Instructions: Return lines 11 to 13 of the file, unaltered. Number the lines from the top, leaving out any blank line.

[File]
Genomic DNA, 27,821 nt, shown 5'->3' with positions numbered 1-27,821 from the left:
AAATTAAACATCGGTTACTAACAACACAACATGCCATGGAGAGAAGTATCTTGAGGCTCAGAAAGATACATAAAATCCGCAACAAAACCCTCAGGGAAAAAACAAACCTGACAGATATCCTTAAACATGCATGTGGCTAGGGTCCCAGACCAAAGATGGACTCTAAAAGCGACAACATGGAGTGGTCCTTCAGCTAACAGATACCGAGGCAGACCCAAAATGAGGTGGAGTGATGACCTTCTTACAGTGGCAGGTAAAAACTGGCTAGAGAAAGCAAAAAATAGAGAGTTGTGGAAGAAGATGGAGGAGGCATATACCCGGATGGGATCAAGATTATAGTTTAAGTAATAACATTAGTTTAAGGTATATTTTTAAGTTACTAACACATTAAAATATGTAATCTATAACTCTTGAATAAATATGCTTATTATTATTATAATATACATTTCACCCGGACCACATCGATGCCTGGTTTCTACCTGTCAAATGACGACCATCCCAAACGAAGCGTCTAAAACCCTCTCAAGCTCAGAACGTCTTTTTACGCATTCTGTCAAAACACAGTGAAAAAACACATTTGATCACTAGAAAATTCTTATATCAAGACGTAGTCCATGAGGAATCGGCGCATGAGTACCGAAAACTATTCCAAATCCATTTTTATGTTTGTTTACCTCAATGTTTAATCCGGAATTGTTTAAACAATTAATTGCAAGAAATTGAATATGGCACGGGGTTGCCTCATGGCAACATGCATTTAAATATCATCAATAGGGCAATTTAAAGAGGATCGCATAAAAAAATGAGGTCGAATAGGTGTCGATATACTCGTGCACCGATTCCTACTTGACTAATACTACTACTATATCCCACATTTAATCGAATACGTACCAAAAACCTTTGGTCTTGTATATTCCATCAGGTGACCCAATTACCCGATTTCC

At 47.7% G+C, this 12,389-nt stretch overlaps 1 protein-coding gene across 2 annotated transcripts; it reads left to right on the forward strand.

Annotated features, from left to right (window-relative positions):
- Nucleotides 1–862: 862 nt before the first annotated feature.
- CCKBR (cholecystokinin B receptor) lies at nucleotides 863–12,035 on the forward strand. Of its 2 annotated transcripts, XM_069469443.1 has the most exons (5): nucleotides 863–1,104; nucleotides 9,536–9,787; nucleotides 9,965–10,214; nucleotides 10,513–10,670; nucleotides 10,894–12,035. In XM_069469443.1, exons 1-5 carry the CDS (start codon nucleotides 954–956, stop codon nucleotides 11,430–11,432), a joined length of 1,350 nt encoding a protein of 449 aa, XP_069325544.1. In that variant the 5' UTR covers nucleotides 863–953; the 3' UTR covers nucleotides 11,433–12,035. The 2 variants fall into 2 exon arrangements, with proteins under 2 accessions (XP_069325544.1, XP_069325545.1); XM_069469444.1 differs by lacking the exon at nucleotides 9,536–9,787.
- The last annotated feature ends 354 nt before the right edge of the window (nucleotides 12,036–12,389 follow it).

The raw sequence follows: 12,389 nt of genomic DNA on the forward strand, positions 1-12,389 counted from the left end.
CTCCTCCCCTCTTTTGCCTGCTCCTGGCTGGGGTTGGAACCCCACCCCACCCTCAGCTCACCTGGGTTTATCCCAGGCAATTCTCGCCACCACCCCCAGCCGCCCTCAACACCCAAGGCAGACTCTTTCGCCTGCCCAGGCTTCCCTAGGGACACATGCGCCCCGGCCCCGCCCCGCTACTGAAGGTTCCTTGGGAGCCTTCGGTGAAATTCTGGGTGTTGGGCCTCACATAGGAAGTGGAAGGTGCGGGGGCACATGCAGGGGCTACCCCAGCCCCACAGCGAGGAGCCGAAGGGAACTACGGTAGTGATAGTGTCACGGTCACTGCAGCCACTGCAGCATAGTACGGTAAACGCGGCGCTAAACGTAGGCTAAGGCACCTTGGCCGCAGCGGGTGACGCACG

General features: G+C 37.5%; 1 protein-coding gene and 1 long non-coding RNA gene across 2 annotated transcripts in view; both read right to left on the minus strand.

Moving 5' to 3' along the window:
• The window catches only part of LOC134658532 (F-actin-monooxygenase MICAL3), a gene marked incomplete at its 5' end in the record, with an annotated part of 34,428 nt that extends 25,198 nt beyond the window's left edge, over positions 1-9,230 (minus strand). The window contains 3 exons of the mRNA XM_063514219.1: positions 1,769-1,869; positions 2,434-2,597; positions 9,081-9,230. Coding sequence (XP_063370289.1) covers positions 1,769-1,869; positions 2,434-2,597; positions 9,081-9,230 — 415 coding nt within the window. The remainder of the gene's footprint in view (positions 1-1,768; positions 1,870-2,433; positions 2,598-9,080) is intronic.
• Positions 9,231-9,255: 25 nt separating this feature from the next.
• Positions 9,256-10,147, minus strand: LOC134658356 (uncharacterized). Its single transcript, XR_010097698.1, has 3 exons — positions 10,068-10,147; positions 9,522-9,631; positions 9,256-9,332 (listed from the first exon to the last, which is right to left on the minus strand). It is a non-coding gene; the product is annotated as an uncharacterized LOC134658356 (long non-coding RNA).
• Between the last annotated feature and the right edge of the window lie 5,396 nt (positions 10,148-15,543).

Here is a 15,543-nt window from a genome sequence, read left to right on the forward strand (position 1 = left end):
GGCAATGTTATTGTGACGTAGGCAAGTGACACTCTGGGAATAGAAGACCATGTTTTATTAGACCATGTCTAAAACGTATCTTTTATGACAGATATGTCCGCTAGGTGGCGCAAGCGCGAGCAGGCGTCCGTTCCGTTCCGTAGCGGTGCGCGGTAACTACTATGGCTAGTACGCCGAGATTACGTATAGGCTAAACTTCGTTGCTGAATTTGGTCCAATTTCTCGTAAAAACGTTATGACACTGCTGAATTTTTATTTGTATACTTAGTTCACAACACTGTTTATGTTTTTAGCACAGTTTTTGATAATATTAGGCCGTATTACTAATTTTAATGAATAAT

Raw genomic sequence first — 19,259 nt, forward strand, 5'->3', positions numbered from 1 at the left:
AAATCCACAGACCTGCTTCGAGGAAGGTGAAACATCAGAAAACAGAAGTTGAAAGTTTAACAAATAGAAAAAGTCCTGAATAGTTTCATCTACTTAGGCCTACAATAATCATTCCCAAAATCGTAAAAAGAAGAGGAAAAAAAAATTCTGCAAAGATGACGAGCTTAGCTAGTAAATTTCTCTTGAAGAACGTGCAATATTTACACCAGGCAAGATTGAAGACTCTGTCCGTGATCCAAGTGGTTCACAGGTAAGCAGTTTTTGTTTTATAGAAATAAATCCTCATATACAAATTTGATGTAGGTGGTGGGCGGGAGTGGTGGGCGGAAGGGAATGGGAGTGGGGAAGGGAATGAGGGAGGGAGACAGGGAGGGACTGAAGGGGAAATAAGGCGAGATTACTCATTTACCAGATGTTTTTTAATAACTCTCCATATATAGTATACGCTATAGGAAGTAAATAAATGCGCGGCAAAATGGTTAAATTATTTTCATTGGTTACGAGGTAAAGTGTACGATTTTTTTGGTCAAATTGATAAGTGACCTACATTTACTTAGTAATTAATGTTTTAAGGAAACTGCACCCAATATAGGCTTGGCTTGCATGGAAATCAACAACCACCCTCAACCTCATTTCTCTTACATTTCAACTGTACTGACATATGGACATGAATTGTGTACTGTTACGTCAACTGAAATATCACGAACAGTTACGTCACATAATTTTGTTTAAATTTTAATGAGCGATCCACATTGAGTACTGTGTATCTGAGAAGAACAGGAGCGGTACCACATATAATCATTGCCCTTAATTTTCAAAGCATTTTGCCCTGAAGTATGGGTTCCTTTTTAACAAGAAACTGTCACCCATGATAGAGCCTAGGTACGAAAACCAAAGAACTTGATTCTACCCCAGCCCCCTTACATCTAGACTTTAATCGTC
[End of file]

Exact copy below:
Moving 5' to 3' along the window:
• The window catches only part of LOC134658532 (F-actin-monooxygenase MICAL3), a gene marked incomplete at its 5' end in the record, with an annotated part of 34,428 nt that extends 25,198 nt beyond the window's left edge, over positions 1-9,230 (minus strand). The window contains 3 exons of the mRNA XM_063514219.1: positions 1,769-1,869; positions 2,434-2,597; positions 9,081-9,230. Coding sequence (XP_063370289.1) covers positions 1,769-1,869; positions 2,434-2,597; positions 9,081-9,230 — 415 coding nt within the window. The remainder of the gene's footprint in view (positions 1-1,768; positions 1,870-2,433; positions 2,598-9,080) is intronic.
• Positions 9,231-9,255: 25 nt separating this feature from the next.